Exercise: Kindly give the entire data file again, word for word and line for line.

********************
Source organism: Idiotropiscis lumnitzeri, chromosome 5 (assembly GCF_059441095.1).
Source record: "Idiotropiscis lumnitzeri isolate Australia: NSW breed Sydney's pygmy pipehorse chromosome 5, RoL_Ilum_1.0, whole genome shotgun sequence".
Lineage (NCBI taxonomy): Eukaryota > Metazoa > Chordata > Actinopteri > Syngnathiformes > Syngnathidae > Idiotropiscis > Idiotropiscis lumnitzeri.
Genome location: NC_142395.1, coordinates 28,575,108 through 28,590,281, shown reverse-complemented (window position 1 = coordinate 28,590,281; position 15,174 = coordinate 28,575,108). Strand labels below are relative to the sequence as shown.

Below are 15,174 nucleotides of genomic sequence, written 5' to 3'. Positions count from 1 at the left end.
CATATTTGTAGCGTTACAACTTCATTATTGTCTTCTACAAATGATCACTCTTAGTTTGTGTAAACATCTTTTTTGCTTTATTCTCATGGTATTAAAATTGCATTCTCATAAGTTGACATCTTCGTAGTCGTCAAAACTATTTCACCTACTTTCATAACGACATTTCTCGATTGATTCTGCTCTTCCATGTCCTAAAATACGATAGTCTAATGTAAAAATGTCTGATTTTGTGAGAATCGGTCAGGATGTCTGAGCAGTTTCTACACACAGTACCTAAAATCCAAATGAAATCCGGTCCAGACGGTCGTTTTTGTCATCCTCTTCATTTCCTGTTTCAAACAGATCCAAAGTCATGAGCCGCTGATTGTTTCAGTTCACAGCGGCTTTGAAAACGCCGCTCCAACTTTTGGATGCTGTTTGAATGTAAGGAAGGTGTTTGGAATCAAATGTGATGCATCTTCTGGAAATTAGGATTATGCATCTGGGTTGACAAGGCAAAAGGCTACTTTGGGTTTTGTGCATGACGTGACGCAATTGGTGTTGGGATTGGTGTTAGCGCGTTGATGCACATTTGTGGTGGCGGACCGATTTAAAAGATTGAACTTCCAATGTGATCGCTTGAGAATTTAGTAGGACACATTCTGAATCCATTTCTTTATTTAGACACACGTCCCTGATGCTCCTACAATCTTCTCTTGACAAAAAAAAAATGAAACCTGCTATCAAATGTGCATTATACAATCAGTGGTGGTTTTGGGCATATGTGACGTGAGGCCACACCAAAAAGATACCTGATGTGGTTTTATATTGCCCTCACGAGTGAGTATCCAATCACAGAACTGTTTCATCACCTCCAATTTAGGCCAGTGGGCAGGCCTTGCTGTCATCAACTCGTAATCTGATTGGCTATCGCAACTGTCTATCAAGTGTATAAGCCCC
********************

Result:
Source organism: Idiotropiscis lumnitzeri, chromosome 5 (assembly GCF_059441095.1).
Source record: "Idiotropiscis lumnitzeri isolate Australia: NSW breed Sydney's pygmy pipehorse chromosome 5, RoL_Ilum_1.0, whole genome shotgun sequence".
Lineage (NCBI taxonomy): Eukaryota > Metazoa > Chordata > Actinopteri > Syngnathiformes > Syngnathidae > Idiotropiscis > Idiotropiscis lumnitzeri.
Genome location: NC_142395.1, coordinates 28,575,108 through 28,590,281, shown reverse-complemented (window position 1 = coordinate 28,590,281; position 15,174 = coordinate 28,575,108). Strand labels below are relative to the sequence as shown.

Below are 15,174 nucleotides of genomic sequence, written 5' to 3'. Positions count from 1 at the left end.
CATATTTGTAGCGTTACAACTTCATTATTGTCTTCTACAAATGATCACTCTTAGTTTGTGTAAACATCTTTTTTGCTTTATTCTCATGGTATTAAAATTGCATTCTCATAAGTTGACATCTTCGTAGTCGTCAAAACTATTTCACCTACTTTCATAACGACATTTCTCGATTGATTCTGCTCTTCCATGTCCTAAAATACGATAGTCTAATGTAAAAATGTCTGATTTTGTGAGAATCGGTCAGGATGTCTGAGCAGTTTCTACACACAGTACCTAAAATCCAAATGAAATCCGGTCCAGACGGTCGTTTTTGTCATCCTCTTCATTTCCTGTTTCAAACAGATCCAAAGTCATGAGCCGCTGATTGTTTCAGTTCACAGCGGCTTTGAAAACGCCGCTCCAACTTTTGGATGCTGTTTGAATGTAAGGAAGGTGTTTGGAATCAAATGTGATGCATCTTCTGGAAATTAGGATTATGCATCTGGGTTGACAAGGCAAAAGGCTACTTTGGGTTTTGTGCATGACGTGACGCAATTGGTGTTGGGATTGGTGTTAGCGCGTTGATGCACATTTGTGGTGGCGGACCGATTTAAAAGATTGAACTTCCAATGTGATCGCTTGAGAATTTAGTAGGACACATTCTGAATCCATTTCTTTATTTAGACACACGTCCCTGATGCTCCTACAATCTTCTCTTGACAAAAAAAAAATGAAACCTGCTATCAAATGTGCATTATACAATCAGTGGTGGTTTTGGGCATATGTGACGTGAGGCCACACCAAAAAGATACCTGATGTGGTTTTATATTGCCCTCACGAGTGAGTATCCAATCACAGAACTGTTTCATCACCTCCAATTTAGGCCAGTGGGCAGGCCTTGCTGTCATCAACTCGTAATCTGATTGGCTATCGCAACTGTCTATCAAGTGTATAAGCCCC